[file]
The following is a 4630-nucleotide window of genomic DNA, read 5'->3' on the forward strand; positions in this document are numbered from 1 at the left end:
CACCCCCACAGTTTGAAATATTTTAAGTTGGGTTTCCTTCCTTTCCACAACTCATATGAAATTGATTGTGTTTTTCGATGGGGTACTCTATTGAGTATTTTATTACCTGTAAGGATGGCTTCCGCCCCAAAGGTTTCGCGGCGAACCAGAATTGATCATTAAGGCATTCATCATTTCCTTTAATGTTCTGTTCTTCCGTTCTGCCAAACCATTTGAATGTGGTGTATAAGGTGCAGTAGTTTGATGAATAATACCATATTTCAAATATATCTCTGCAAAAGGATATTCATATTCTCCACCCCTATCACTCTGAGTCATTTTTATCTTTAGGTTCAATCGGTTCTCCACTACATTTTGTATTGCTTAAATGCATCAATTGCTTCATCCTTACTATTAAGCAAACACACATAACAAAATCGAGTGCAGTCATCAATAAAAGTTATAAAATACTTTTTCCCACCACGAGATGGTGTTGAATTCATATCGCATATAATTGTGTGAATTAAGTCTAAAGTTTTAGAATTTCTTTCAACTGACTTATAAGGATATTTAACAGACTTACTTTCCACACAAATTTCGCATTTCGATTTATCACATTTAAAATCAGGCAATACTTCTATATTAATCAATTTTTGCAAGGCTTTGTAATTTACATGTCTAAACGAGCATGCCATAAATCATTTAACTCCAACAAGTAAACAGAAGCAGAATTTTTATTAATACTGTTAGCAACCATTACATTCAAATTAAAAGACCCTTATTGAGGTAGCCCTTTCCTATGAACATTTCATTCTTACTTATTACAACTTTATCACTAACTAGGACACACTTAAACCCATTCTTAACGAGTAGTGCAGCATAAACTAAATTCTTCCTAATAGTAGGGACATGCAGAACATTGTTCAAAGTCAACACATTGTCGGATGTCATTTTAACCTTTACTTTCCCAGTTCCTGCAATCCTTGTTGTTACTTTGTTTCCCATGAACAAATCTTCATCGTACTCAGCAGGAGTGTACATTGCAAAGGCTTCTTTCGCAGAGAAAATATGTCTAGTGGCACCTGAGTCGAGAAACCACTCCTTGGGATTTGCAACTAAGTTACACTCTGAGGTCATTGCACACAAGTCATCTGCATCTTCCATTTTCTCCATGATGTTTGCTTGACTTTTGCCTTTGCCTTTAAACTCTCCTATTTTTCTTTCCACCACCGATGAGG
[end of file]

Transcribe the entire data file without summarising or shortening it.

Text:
The following is a 4630-nucleotide window of genomic DNA, read 5'->3' on the forward strand; positions in this document are numbered from 1 at the left end:
CACCCCCACAGTTTGAAATATTTTAAGTTGGGTTTCCTTCCTTTCCACAACTCATATGAAATTGATTGTGTTTTTCGATGGGGTACTCTATTGAGTATTTTATTACCTGTAAGGATGGCTTCCGCCCCAAAGGTTTCGCGGCGAACCAGAATTGATCATTAAGGCATTCATCATTTCCTTTAATGTTCTGTTCTTCCGTTCTGCCAAACCATTTGAATGTGGTGTATAAGGTGCAGTAGTTTGATGAATAATACCATATTTCAAATATATCTCTGCAAAAGGATATTCATATTCTCCACCCCTATCACTCTGAGTCATTTTTATCTTTAGGTTCAATCGGTTCTCCACTACATTTTGTATTGCTTAAATGCATCAATTGCTTCATCCTTACTATTAAGCAAACACACATAACAAAATCGAGTGCAGTCATCAATAAAAGTTATAAAATACTTTTTCCCACCACGAGATGGTGTTGAATTCATATCGCATATAATTGTGTGAATTAAGTCTAAAGTTTTAGAATTTCTTTCAACTGACTTATAAGGATATTTAACAGACTTACTTTCCACACAAATTTCGCATTTCGATTTATCACATTTAAAATCAGGCAATACTTCTATATTAATCAATTTTTGCAAGGCTTTGTAATTTACATGTCTAAACGAGCATGCCATAAATCATTTAACTCCAACAAGTAAACAGAAGCAGAATTTTTATTAATACTGTTAGCAACCATTACATTCAAATTAAAAGACCCTTATTGAGGTAGCCCTTTCCTATGAACATTTCATTCTTACTTATTACAACTTTATCACTAACTAGGACACACTTAAACCCATTCTTAACGAGTAGTGCAGCATAAACTAAATTCTTCCTAATAGTAGGGACATGCAGAACATTGTTCAAAGTCAACACATTGTCGGATGTCATTTTAACCTTTACTTTCCCAGTTCCTGCAATCCTTGTTGTTACTTTGTTTCCCATGAACAAATCTTCATCGTACTCAGCAGGAGTGTACATTGCAAAGGCTTCTTTCGCAGAGAAAATATGTCTAGTGGCACCTGAGTCGAGAAACCACTCCTTGGGATTTGCAACTAAGTTACACTCTGAGGTCATTGCACACAAGTCATCTGCATCTTCCATTTTCTCCATGATGTTTGCTTGACTTTTGCCTTTGCCTTTAAACTCTCCTATTTTTCTTTCCACCACCGATGAGG